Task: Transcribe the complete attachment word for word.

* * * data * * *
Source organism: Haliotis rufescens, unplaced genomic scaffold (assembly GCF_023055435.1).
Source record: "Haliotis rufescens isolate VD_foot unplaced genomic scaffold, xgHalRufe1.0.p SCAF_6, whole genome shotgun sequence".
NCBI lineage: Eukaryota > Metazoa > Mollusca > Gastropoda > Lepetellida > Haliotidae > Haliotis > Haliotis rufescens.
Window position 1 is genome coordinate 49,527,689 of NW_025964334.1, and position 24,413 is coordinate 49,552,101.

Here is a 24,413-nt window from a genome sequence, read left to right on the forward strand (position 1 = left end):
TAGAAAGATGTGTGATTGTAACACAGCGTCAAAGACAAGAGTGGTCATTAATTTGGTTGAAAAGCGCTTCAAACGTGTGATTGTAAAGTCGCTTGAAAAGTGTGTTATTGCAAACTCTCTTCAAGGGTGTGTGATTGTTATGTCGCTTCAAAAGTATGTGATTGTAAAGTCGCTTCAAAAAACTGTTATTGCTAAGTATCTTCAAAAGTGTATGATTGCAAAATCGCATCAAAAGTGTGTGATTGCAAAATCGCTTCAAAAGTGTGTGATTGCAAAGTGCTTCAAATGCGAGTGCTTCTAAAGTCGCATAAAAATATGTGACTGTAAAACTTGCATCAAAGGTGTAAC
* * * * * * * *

Source organism: Haliotis rufescens, unplaced genomic scaffold (assembly GCF_023055435.1).
Source record: "Haliotis rufescens isolate VD_foot unplaced genomic scaffold, xgHalRufe1.0.p SCAF_6, whole genome shotgun sequence".
NCBI lineage: Eukaryota > Metazoa > Mollusca > Gastropoda > Lepetellida > Haliotidae > Haliotis > Haliotis rufescens.
Window position 1 is genome coordinate 49,527,689 of NW_025964334.1, and position 24,413 is coordinate 49,552,101.

Here is a 24,413-nt window from a genome sequence, read left to right on the forward strand (position 1 = left end):
TAGAAAGATGTGTGATTGTAACACAGCGTCAAAGACAAGAGTGGTCATTAATTTGGTTGAAAAGCGCTTCAAACGTGTGATTGTAAAGTCGCTTGAAAAGTGTGTTATTGCAAACTCTCTTCAAGGGTGTGTGATTGTTATGTCGCTTCAAAAGTATGTGATTGTAAAGTCGCTTCAAAAAACTGTTATTGCTAAGTATCTTCAAAAGTGTATGATTGCAAAATCGCATCAAAAGTGTGTGATTGCAAAATCGCTTCAAAAGTGTGTGATTGCAAAGTGCTTCAAATGCGAGTGCTTCTAAAGTCGCATAAAAATATGTGACTGTAAAACTTGCATCAAAGGTGTAAC